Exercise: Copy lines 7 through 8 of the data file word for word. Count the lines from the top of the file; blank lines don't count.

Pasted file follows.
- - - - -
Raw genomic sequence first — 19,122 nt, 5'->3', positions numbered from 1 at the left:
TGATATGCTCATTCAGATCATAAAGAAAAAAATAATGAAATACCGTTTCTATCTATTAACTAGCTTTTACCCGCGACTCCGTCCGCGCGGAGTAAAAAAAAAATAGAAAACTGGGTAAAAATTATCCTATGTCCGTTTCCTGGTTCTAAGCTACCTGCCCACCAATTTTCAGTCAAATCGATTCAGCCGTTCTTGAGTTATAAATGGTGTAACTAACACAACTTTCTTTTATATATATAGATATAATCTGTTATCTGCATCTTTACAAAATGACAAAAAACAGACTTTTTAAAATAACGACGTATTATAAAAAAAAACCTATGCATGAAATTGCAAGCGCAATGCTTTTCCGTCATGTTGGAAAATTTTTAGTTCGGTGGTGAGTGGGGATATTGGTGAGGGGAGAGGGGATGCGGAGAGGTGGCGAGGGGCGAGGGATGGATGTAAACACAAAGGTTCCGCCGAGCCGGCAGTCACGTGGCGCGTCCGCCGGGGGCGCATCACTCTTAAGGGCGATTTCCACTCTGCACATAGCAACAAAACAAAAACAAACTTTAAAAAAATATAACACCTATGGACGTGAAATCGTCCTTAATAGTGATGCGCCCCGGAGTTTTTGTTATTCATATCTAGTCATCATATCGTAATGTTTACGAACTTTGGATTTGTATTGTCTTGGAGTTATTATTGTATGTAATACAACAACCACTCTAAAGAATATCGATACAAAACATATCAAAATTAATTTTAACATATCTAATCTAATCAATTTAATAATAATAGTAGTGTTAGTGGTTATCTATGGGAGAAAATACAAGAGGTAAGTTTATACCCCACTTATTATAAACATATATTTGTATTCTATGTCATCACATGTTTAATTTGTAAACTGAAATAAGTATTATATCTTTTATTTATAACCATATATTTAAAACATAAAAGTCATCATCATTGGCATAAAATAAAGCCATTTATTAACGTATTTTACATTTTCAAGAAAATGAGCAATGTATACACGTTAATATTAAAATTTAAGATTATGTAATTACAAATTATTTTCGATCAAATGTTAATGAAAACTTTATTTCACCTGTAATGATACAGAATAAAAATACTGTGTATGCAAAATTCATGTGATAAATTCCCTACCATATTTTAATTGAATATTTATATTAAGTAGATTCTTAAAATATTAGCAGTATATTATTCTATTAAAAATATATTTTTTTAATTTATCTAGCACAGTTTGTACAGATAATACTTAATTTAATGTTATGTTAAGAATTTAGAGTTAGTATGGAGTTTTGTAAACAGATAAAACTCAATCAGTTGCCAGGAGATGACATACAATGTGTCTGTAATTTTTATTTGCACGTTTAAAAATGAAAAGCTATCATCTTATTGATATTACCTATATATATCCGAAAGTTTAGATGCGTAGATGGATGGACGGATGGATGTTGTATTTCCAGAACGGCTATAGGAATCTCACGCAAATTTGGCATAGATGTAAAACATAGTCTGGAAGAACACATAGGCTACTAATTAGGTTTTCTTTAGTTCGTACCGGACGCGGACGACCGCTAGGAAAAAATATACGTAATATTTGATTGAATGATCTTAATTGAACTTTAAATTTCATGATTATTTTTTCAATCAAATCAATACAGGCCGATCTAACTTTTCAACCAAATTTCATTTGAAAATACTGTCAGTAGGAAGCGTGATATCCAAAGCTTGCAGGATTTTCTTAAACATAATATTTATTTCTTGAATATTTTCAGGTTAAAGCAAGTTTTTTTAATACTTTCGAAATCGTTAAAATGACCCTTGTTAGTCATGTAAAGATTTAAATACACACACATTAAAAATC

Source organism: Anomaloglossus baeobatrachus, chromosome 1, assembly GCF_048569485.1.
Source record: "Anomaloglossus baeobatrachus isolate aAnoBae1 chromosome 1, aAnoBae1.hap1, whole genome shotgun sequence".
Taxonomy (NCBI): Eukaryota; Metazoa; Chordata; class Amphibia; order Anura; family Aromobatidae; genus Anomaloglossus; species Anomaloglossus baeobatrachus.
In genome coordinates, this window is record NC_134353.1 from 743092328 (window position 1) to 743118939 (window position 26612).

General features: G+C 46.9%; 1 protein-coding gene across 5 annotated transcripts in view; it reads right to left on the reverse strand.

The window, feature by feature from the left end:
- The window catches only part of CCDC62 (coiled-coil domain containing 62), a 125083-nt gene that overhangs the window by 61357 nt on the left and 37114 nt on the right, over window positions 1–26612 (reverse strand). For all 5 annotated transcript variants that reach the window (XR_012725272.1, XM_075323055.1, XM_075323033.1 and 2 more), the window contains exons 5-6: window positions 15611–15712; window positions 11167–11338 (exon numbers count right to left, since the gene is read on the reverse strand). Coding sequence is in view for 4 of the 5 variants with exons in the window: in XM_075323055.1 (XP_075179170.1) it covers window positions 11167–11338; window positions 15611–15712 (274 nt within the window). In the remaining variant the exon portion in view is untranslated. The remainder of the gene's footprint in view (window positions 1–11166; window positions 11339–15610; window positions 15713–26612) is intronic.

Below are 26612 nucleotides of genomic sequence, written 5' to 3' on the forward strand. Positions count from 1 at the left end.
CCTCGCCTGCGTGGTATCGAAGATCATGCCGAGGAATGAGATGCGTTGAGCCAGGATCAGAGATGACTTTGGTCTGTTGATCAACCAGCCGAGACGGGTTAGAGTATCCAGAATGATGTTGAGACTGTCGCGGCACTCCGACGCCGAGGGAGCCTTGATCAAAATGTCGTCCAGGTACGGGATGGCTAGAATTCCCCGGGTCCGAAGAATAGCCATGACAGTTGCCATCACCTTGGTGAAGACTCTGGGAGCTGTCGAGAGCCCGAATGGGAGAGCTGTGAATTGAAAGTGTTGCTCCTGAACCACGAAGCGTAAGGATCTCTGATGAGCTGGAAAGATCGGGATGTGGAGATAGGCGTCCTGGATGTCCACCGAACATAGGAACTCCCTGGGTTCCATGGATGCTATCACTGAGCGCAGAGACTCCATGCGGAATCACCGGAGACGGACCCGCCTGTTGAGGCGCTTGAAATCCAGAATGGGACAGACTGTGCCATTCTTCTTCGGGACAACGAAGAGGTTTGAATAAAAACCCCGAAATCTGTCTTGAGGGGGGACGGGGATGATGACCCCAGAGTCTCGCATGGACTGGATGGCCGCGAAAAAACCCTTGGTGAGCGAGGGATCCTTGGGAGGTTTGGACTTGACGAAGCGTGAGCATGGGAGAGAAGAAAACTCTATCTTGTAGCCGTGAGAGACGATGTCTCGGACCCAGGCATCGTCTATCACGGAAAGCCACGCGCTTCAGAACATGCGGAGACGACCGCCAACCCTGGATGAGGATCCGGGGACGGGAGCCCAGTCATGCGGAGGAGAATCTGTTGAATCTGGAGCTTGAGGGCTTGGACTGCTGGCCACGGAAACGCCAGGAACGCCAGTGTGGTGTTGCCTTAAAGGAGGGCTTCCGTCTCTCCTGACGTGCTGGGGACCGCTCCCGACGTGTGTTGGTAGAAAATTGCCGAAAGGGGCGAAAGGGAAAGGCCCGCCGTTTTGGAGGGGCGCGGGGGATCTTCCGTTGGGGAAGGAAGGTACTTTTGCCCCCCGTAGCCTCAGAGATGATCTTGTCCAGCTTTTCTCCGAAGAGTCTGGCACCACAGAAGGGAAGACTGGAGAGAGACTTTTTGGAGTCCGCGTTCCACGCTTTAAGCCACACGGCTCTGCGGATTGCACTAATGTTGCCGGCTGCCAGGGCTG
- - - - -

General features: G+C 46.9%; 1 protein-coding gene across 5 annotated transcripts in view; it reads right to left on the reverse strand.

The window, feature by feature from the left end: